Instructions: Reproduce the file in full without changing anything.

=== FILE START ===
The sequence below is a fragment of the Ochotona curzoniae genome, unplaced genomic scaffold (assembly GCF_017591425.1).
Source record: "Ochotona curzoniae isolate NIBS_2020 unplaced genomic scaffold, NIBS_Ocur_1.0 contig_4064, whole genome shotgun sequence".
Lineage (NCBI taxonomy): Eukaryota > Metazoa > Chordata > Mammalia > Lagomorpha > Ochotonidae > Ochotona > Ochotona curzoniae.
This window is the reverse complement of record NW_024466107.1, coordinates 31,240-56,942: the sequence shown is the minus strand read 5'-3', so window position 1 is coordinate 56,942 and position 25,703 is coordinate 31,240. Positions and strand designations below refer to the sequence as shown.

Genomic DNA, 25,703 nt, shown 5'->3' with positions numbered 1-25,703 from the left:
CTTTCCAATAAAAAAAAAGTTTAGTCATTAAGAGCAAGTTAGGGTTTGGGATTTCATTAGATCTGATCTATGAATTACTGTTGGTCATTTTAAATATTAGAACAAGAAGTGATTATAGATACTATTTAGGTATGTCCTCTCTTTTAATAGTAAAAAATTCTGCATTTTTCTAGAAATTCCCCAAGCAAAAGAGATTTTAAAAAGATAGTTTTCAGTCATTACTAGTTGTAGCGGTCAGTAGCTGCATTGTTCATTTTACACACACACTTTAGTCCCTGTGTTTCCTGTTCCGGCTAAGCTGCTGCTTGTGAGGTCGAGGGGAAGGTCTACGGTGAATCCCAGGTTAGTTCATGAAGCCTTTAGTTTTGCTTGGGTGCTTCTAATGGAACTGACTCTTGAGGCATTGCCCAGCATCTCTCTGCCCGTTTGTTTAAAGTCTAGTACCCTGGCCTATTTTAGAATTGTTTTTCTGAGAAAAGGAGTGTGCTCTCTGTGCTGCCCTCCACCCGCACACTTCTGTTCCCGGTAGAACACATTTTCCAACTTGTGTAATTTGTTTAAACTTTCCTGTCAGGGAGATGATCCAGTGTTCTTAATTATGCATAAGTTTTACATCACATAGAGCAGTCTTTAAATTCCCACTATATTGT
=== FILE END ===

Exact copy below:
The sequence below is a fragment of the Ochotona curzoniae genome, unplaced genomic scaffold (assembly GCF_017591425.1).
Source record: "Ochotona curzoniae isolate NIBS_2020 unplaced genomic scaffold, NIBS_Ocur_1.0 contig_4064, whole genome shotgun sequence".
Lineage (NCBI taxonomy): Eukaryota > Metazoa > Chordata > Mammalia > Lagomorpha > Ochotonidae > Ochotona > Ochotona curzoniae.
This window is the reverse complement of record NW_024466107.1, coordinates 31,240-56,942: the sequence shown is the minus strand read 5'-3', so window position 1 is coordinate 56,942 and position 25,703 is coordinate 31,240. Positions and strand designations below refer to the sequence as shown.

Genomic DNA, 25,703 nt, shown 5'->3' with positions numbered 1-25,703 from the left:
CTTTCCAATAAAAAAAAAGTTTAGTCATTAAGAGCAAGTTAGGGTTTGGGATTTCATTAGATCTGATCTATGAATTACTGTTGGTCATTTTAAATATTAGAACAAGAAGTGATTATAGATACTATTTAGGTATGTCCTCTCTTTTAATAGTAAAAAATTCTGCATTTTTCTAGAAATTCCCCAAGCAAAAGAGATTTTAAAAAGATAGTTTTCAGTCATTACTAGTTGTAGCGGTCAGTAGCTGCATTGTTCATTTTACACACACACTTTAGTCCCTGTGTTTCCTGTTCCGGCTAAGCTGCTGCTTGTGAGGTCGAGGGGAAGGTCTACGGTGAATCCCAGGTTAGTTCATGAAGCCTTTAGTTTTGCTTGGGTGCTTCTAATGGAACTGACTCTTGAGGCATTGCCCAGCATCTCTCTGCCCGTTTGTTTAAAGTCTAGTACCCTGGCCTATTTTAGAATTGTTTTTCTGAGAAAAGGAGTGTGCTCTCTGTGCTGCCCTCCACCCGCACACTTCTGTTCCCGGTAGAACACATTTTCCAACTTGTGTAATTTGTTTAAACTTTCCTGTCAGGGAGATGATCCAGTGTTCTTAATTATGCATAAGTTTTACATCACATAGAGCAGTCTTTAAATTCCCACTATATTGT